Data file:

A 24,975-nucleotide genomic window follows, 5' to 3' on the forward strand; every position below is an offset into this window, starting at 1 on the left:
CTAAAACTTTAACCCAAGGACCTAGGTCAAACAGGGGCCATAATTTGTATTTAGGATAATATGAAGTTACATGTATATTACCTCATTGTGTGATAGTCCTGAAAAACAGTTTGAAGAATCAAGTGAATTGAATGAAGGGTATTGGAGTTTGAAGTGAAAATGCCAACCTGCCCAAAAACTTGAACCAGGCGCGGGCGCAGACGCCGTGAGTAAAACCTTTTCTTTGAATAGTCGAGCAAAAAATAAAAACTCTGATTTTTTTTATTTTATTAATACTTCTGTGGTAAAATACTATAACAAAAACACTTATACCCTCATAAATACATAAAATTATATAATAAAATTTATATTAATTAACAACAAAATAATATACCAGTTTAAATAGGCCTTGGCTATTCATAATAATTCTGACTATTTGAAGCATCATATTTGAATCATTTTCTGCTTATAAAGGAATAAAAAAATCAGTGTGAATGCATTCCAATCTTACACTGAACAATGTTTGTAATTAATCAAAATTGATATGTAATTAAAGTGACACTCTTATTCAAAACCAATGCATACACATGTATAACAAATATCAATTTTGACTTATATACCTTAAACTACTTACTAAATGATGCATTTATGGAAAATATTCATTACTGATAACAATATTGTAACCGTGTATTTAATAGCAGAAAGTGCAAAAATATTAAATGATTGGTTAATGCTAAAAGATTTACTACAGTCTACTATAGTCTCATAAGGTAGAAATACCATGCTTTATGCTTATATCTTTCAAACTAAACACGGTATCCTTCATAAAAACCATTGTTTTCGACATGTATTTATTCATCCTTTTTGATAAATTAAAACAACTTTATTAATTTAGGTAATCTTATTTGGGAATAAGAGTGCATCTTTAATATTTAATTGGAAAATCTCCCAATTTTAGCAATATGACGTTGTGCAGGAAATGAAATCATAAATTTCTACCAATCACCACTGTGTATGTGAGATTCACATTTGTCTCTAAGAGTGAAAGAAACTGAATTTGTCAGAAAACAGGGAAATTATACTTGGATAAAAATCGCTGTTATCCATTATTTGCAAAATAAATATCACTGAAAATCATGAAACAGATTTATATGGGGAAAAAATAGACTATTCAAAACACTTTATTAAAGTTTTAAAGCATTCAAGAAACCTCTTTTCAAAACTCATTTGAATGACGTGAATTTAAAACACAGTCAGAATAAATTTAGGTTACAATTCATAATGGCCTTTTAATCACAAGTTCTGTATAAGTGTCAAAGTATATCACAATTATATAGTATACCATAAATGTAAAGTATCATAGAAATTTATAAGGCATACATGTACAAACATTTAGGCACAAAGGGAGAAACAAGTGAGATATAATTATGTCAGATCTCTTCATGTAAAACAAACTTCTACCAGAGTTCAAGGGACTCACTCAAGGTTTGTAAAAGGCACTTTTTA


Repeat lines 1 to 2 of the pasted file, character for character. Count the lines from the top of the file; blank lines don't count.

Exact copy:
A 24,975-nucleotide genomic window follows, 5' to 3' on the forward strand; every position below is an offset into this window, starting at 1 on the left:
CTAAAACTTTAACCCAAGGACCTAGGTCAAACAGGGGCCATAATTTGTATTTAGGATAATATGAAGTTACATGTATATTACCTCATTGTGTGATAGTCCTGAAAAACAGTTTGAAGAATCAAGTGAATTGAATGAAGGGTATTGGAGTTTGAAGTGAAAATGCCAACCTGCCCAAAAACTTGAACCAGGCGCGGGCGCAGACGCCGTGAGTAAAACCTTTTCTTTGAATAGTCGAGCAAAAAATAAAAACTCTGATTTTTTTTATTTTATTAATACTTCTGTGGTAAAATACTATAACAAAAACACTTATACCCTCATAAATACATAAAATTATATAATAAAATTTATATTAATTAACAACAAAATAATATACCAGTTTAAATAGGCCTTGGCTATTCATAATAATTCTGACTATTTGAAGCATCATATTTGAATCATTTTCTGCTTATAAAGGAATAAAAAAATCAGTGTGAATGCATTCCAATCTTACACTGAACAATGTTTGTAATTAATCAAAATTGATATGTAATTAAAGTGACACTCTTATTCAAAACCAATGCATACACATGTATAACAAATATCAATTTTGACTTATATACCTTAAACTACTTACTAAATGATGCATTTATGGAAAATATTCATTACTGATAACAATATTGTAACCGTGTATTTAATAGCAGAAAGTGCAAAAATATTAAATGATTGGTTAATGCTAAAAGATTTACTACAGTCTACTATAGTCTCATAAGGTAGAAATACCATGCTTTATGCTTATATCTTTCAAACTAAACACGGTATCCTTCATAAAAACCATTGTTTTCGACATGTATTTATTCATCCTTTTTGATAAATTAAAACAACTTTATTAATTTAGGTAATCTTATTTGGGAATAAGAGTGCATCTTTAATATTTAATTGGAAAATCTCCCAATTTTAGCAATATGACGTTGTGCAGGAAATGAAATCATAAATTTCTACCAATCACCACTGTGTATGTGAGATTCACATTTGTCTCTAAGAGTGAAAGAAACTGAATTTGTCAGAAAACAGGGAAATTATACTTGGATAAAAATCGCTGTTATCCATTATTTGCAAAATAAATATCACTGAAAATCATGAAACAGATTTATATGGGGAAAAAATAGACTATTCAAAACACTTTATTAAAGTTTTAAAGCATTCAAGAAACCTCTTTTCAAAACTCATTTGAATGACGTGAATTTAAAACACAGTCAGAATAAATTTAGGTTACAATTCATAATGGCCTTTTAATCACAAGTTCTGTATAAGTGTCAAAGTATATCACAATTATATAGTATACCATAAATGTAAAGTATCATAGAAATTTATAAGGCATACATGTACAAACATTTAGGCACAAAGGGAGAAACAAGTGAGATATAATTATGTCAGATCTCTTCATGTAAAACAAACTTCTACCAGAGTTCAAGGGACTCACTCAAGGTTTGTAAAAGGCACTTTTTA